Selecting an Organ
In more than four decades of service to hundreds of churches, we've learned a few things about organ committees. We've seen why some committees work smoothly, while some have pretty rough going. So, here are a few guidelines you might want to consider when you're putting your organ committee together.
1. Have enough members, but not too many.
We've found that most successful committees have no more than seven people. A selection committee has to have meetings, and the more members a committee has, the harder it is to get everyone together for a meeting. Also, a large committee can find it impossible to reach a consensus.
2. Members should know something about music.
The people on the committee don't necessarily have to be musicians, but they should be knowledgeable about church music, and they should appreciate the impact music can have on the worship experience.
3. The church organist should be on the committee.
This seems like an obvious thing to say, but organists have been left off many search committees. The organist can appreciate subtleties in different organs that might go unnoticed by the untrained ear. Unnoticed, that is, until the instrument is in place and being used in a worship service. The organist can also play the instruments under consideration.
4. Committee members should have time to look at and listen to organs.
It takes time to do a good job of evaluating a new church organ. To make the best possible choice, the committee members and the organist must go to where the organs are, play them, listen to them, and compare them.
If prospective committee members object to spending hours of time, if they can't commit to attending meetings, do not put them on the committee. Each committee member should know without a doubt that he or she has time for the kind of stewardship required to select a new organ.
5. You need a member who understands finances.
The church treasurer or the financial secretary is a solid candidate for membership on the church organ committee. He or she will know what the church income is, how and when the money comes in, and how it goes out. This is the committee member who would participate in, or even lead, the fundraising effort to pay for the organ.
The only way to evaluate any musical instrument is to listen to it. In that respect, a church organ, for all its size, is the same as a piccolo. Once you've narrowed your choice to two or three different organ companies, listen long and carefully to each instrument before you make up your mind.
After the initial demonstration, the committee should arrange to spend at least two or three hours with each organ - without a salesperson present. There's no other way to tell what you're buying. Listening only to a salesman talk and play would just not be fair to your congregation. To make the right decision, you must hear your service's music performed on each instrument.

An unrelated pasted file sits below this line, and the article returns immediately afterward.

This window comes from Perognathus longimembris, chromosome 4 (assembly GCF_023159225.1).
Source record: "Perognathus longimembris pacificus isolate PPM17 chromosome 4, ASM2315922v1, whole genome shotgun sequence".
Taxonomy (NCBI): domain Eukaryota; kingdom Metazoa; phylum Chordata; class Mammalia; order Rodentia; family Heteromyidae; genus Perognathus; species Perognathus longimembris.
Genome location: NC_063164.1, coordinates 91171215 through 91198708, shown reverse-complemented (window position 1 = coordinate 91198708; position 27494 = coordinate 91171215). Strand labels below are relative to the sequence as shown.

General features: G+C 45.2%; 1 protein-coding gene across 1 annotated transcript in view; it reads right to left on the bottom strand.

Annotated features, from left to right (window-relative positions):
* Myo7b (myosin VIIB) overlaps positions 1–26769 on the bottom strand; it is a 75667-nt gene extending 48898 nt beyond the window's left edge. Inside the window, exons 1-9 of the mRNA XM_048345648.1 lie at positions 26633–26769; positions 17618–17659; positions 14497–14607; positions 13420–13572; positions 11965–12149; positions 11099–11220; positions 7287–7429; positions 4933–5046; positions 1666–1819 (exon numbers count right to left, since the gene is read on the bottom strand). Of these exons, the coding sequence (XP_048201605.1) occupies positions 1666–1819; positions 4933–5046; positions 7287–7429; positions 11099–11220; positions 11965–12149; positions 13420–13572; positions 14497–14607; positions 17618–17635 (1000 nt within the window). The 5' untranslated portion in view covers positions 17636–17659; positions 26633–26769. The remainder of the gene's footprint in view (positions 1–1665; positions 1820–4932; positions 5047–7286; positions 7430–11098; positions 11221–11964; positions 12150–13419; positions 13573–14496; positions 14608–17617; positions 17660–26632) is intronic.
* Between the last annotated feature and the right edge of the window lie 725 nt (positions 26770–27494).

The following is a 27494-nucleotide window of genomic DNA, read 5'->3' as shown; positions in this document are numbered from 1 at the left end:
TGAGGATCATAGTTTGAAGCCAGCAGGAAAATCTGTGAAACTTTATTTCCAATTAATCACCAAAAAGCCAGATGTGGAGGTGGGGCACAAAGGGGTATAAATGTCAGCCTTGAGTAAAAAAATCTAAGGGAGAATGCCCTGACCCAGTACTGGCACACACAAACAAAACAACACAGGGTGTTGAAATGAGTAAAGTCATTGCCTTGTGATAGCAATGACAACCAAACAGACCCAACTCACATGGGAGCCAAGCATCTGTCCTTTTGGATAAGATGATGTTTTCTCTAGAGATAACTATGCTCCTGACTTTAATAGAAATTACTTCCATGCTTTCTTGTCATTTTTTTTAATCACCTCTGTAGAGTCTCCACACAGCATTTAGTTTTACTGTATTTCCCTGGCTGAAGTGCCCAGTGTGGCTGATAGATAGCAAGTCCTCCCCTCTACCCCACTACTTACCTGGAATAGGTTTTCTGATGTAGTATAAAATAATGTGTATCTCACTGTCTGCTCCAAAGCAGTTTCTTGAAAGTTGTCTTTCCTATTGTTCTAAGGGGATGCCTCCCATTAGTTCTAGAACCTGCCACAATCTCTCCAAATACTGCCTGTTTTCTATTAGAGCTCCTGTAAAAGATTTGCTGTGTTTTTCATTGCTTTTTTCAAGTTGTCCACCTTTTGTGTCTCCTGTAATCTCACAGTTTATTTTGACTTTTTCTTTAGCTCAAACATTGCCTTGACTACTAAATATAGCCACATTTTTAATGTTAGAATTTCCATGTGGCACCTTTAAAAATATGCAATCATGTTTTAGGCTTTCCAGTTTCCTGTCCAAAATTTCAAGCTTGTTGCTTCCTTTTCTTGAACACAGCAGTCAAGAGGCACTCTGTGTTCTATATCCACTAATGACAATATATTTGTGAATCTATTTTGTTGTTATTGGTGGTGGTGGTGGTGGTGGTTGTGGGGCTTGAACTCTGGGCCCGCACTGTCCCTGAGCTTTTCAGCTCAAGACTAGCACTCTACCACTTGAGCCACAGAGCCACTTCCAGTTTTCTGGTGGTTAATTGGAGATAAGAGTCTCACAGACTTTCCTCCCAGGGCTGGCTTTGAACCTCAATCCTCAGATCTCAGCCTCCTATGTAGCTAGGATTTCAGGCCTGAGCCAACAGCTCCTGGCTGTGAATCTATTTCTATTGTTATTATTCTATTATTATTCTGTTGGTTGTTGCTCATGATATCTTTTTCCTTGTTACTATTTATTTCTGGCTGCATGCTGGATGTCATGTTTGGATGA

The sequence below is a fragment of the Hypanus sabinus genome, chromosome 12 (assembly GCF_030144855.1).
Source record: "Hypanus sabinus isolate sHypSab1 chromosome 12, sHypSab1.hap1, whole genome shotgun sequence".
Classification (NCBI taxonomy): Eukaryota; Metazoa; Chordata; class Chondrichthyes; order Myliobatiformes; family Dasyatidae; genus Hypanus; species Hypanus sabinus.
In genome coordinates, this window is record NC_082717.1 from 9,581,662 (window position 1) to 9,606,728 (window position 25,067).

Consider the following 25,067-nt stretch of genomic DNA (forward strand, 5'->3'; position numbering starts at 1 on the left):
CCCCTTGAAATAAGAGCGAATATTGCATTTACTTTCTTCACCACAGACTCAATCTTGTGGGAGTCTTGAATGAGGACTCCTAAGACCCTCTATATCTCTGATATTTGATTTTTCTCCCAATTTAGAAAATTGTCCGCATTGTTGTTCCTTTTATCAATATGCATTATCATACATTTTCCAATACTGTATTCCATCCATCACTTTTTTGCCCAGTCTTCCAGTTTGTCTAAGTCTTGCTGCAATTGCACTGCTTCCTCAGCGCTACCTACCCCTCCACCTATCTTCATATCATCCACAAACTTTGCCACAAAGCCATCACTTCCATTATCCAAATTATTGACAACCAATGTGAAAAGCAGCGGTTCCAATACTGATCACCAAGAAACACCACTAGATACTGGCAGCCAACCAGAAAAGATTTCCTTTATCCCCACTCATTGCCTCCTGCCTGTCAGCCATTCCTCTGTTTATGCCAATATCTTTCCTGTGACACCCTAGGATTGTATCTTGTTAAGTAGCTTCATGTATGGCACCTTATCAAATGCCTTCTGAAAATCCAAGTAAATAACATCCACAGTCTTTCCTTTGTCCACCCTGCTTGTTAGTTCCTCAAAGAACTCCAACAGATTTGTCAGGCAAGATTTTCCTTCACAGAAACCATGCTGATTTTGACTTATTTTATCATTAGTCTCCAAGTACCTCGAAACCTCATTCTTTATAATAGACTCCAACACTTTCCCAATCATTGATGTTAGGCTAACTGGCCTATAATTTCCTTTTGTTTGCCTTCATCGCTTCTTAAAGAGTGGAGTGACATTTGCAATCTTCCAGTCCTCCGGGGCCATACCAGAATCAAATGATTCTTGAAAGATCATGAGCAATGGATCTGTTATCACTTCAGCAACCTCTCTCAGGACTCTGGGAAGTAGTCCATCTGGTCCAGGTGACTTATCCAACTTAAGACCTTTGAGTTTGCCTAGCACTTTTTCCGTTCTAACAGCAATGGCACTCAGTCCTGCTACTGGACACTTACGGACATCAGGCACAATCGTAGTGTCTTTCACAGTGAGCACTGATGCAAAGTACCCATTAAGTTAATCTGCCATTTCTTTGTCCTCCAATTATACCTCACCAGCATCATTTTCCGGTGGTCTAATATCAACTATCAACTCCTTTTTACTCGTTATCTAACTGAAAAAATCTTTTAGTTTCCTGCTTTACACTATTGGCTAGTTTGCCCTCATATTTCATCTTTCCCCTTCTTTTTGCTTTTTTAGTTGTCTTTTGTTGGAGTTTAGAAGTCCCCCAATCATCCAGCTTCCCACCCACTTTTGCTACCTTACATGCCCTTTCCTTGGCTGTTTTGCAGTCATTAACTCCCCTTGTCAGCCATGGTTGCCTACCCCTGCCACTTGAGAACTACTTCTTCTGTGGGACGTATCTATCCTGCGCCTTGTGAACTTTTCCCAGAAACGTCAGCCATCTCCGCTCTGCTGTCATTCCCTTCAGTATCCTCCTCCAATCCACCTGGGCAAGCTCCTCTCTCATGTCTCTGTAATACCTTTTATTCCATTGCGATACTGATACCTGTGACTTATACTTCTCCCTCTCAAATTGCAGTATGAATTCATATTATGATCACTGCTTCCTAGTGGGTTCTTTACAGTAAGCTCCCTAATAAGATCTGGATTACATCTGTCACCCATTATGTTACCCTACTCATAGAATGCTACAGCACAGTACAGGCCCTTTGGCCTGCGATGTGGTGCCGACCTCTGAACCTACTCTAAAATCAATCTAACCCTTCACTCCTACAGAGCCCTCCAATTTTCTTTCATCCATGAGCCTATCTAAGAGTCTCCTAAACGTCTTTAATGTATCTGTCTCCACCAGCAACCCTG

Budgeting for an Organ
The time to set a budget figure for your church organ is after you decide what will best suit your congregation's present and future musical needs. If you work the other way—start with a budget figure then find an organ to fit—you run the risk of being very disappointed. Remember that the organ you decide on now must meet the requirements of the congregation 40 or 50 years from now.
We often work with churches whose needs exceed their budgets. One way to handle the problem is to go ahead and buy the organ, and then raise the money to pay for it. This has been the most successful method. People will want to give after they see and hear the excitement the new organ creates.
Another way to get what you need is to simply wait. You could squeeze another year or two out of your present organ while you raise the money to pay for a new one.
The standard by which we judge organ music is the classical pipe organ. The pipe organ moves air through pipes to produce a sound that is more suitable to worship than any other sound man can produce.
Pipes range from pencil size to thick as a barrel and 32 feet tall. If your congregation has the space and the financial means to install an adequate pipe organ, one with sufficient versatility to handle all your services' music requirements, you should do so.
A digital organ is far less expensive than a full pipe organ. And, if it is perfectly matched to a church's acoustics and the congregation's worship practices, a full digital organ can be the affordable instrument of choice. State-of-the-art digital technology and recent advances in the science of generating musical tones can produce digital organs with remarkable life-like sound and unequaled versatility.
The right church organ will encourage congregational singing, not hamper it. It will make the worship service more meaningful for everyone who participates.
Many churches today opt for digital and pipe combinations when they install a new organ. These can be mostly pipe organs with some digital or they can be mostly digital instruments augmented by two or more ranks of pipes.
Both are designed to save space and money compared to a complete pipe installation. When it is properly designed and installed, a pipe-electronic combination will sound remarkably like a full pipe installation.
Additionally, the same attention you devote to selecting a new church organ should go into your selection of the company that provides the instrument.
Sometimes a church will need structural changes to accommodate a new organ. If your church does not have people who can make those changes, there are craftsmen who excel in the art of building restoration. They can handle modifications ranging in scope from building a cabinet to renovating an entire sanctuary.
This article is courtesy of Buch Church Organ Company, www.buchorgan.com.